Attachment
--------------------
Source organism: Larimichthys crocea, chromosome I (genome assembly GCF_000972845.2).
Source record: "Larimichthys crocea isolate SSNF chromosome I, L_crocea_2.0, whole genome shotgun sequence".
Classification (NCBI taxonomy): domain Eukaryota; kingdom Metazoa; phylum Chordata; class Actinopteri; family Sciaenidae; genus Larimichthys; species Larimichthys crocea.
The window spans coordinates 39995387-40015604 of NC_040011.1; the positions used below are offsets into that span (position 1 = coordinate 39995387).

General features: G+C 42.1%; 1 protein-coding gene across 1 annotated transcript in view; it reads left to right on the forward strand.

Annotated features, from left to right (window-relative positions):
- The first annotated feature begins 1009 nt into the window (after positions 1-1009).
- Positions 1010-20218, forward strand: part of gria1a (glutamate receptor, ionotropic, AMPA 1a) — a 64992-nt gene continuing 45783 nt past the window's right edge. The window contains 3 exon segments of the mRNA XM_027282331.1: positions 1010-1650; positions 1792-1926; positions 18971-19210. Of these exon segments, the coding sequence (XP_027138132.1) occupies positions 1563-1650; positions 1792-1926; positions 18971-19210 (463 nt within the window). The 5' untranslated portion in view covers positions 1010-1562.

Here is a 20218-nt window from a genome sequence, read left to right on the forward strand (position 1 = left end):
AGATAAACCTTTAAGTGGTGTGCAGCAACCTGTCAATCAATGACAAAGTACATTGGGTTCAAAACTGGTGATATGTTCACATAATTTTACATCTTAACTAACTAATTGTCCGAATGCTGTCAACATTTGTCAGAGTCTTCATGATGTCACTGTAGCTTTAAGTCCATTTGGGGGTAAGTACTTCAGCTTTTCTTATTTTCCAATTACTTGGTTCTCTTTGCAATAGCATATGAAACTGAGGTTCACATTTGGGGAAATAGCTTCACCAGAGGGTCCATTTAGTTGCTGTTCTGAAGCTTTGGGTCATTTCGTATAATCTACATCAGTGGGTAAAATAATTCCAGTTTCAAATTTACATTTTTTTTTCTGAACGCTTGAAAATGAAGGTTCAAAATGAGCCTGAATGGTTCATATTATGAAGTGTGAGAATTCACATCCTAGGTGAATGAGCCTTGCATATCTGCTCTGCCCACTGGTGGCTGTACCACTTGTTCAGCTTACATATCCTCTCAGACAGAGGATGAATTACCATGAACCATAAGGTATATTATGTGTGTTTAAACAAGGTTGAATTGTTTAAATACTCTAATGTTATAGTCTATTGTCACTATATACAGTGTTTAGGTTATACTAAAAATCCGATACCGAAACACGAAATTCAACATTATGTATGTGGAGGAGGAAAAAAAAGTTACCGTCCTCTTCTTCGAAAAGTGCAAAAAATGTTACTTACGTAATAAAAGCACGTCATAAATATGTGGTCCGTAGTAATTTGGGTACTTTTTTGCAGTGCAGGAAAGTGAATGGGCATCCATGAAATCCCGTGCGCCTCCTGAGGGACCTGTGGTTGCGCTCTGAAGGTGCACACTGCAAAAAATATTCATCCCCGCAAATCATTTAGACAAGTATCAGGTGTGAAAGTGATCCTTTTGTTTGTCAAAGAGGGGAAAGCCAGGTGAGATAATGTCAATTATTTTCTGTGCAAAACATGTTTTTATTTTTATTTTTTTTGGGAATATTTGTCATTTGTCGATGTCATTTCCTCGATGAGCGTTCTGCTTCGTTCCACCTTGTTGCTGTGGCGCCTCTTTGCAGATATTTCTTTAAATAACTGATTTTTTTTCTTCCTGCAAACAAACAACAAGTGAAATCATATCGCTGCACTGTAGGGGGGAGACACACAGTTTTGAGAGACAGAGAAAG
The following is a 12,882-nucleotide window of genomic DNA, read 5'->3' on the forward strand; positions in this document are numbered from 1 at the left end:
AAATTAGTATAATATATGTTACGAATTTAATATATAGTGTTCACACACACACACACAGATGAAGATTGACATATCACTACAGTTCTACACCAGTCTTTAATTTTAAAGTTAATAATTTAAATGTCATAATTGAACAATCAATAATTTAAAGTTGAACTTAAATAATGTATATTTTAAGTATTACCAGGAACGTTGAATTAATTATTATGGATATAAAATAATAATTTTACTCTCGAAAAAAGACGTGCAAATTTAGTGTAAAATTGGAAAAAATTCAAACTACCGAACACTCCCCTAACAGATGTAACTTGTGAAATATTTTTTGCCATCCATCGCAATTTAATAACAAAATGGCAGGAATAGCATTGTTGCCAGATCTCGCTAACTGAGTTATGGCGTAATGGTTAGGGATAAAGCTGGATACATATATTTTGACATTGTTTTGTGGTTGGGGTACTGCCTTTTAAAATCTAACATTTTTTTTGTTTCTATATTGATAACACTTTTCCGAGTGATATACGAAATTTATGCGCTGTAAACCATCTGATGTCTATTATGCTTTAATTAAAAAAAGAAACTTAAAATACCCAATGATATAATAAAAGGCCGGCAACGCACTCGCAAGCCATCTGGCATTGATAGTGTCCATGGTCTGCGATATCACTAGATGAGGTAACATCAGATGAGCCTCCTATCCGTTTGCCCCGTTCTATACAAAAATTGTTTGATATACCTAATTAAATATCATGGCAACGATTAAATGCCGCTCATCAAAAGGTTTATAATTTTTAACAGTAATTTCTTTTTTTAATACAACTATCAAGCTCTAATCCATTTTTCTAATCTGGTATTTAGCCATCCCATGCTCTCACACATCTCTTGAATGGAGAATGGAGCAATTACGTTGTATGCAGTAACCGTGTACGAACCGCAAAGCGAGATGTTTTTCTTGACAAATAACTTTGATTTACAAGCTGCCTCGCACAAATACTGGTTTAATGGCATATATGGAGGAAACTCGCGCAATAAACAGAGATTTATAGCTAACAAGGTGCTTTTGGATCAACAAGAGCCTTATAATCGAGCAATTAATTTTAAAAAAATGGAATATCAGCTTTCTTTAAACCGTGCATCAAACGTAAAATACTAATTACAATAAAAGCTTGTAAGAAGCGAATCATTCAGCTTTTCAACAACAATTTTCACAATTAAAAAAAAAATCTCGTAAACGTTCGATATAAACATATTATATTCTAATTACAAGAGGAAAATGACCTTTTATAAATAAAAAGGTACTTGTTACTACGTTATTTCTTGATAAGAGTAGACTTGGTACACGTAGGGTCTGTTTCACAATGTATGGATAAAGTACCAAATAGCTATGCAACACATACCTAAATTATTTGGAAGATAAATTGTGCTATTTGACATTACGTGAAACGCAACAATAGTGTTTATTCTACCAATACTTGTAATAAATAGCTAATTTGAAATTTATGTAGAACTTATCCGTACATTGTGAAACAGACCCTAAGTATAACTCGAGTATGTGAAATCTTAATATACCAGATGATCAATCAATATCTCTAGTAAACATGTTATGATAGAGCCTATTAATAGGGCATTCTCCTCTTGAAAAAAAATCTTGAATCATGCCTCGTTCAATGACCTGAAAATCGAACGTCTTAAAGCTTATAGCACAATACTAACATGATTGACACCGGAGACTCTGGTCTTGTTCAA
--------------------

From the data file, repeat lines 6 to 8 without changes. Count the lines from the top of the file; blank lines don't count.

Annotated features, from left to right (window-relative positions):
- The first annotated feature begins 1009 nt into the window (after positions 1-1009).
- Positions 1010-20218, forward strand: part of gria1a (glutamate receptor, ionotropic, AMPA 1a) — a 64992-nt gene continuing 45783 nt past the window's right edge. The window contains 3 exon segments of the mRNA XM_027282331.1: positions 1010-1650; positions 1792-1926; positions 18971-19210. Of these exon segments, the coding sequence (XP_027138132.1) occupies positions 1563-1650; positions 1792-1926; positions 18971-19210 (463 nt within the window). The 5' untranslated portion in view covers positions 1010-1562.